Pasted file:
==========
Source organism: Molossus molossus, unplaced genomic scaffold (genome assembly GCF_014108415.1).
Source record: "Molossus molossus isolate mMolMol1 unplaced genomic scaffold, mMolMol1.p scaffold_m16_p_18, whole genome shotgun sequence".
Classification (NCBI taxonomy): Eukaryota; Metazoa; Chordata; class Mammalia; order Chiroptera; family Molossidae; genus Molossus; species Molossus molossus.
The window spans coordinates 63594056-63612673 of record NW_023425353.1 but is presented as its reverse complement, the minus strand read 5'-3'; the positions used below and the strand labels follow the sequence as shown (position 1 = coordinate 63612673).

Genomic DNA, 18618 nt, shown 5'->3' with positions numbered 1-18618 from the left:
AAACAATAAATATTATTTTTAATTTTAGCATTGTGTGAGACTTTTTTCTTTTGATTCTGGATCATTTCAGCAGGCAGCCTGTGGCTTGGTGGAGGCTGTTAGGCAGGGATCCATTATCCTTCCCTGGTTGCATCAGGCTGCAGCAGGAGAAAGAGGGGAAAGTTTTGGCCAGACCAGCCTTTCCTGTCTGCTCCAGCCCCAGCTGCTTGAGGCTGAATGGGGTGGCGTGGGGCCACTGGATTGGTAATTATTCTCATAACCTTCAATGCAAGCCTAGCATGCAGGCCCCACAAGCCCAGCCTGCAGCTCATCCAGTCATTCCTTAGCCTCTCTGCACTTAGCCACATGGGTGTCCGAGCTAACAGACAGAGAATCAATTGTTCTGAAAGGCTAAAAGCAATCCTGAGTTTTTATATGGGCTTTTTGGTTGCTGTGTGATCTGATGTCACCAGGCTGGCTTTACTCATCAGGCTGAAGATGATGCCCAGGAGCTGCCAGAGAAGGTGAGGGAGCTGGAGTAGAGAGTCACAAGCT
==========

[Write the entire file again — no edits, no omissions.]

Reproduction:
Source organism: Molossus molossus, unplaced genomic scaffold (genome assembly GCF_014108415.1).
Source record: "Molossus molossus isolate mMolMol1 unplaced genomic scaffold, mMolMol1.p scaffold_m16_p_18, whole genome shotgun sequence".
Classification (NCBI taxonomy): Eukaryota; Metazoa; Chordata; class Mammalia; order Chiroptera; family Molossidae; genus Molossus; species Molossus molossus.
The window spans coordinates 63594056-63612673 of record NW_023425353.1 but is presented as its reverse complement, the minus strand read 5'-3'; the positions used below and the strand labels follow the sequence as shown (position 1 = coordinate 63612673).

Genomic DNA, 18618 nt, shown 5'->3' with positions numbered 1-18618 from the left:
AAACAATAAATATTATTTTTAATTTTAGCATTGTGTGAGACTTTTTTCTTTTGATTCTGGATCATTTCAGCAGGCAGCCTGTGGCTTGGTGGAGGCTGTTAGGCAGGGATCCATTATCCTTCCCTGGTTGCATCAGGCTGCAGCAGGAGAAAGAGGGGAAAGTTTTGGCCAGACCAGCCTTTCCTGTCTGCTCCAGCCCCAGCTGCTTGAGGCTGAATGGGGTGGCGTGGGGCCACTGGATTGGTAATTATTCTCATAACCTTCAATGCAAGCCTAGCATGCAGGCCCCACAAGCCCAGCCTGCAGCTCATCCAGTCATTCCTTAGCCTCTCTGCACTTAGCCACATGGGTGTCCGAGCTAACAGACAGAGAATCAATTGTTCTGAAAGGCTAAAAGCAATCCTGAGTTTTTATATGGGCTTTTTGGTTGCTGTGTGATCTGATGTCACCAGGCTGGCTTTACTCATCAGGCTGAAGATGATGCCCAGGAGCTGCCAGAGAAGGTGAGGGAGCTGGAGTAGAGAGTCACAAGCT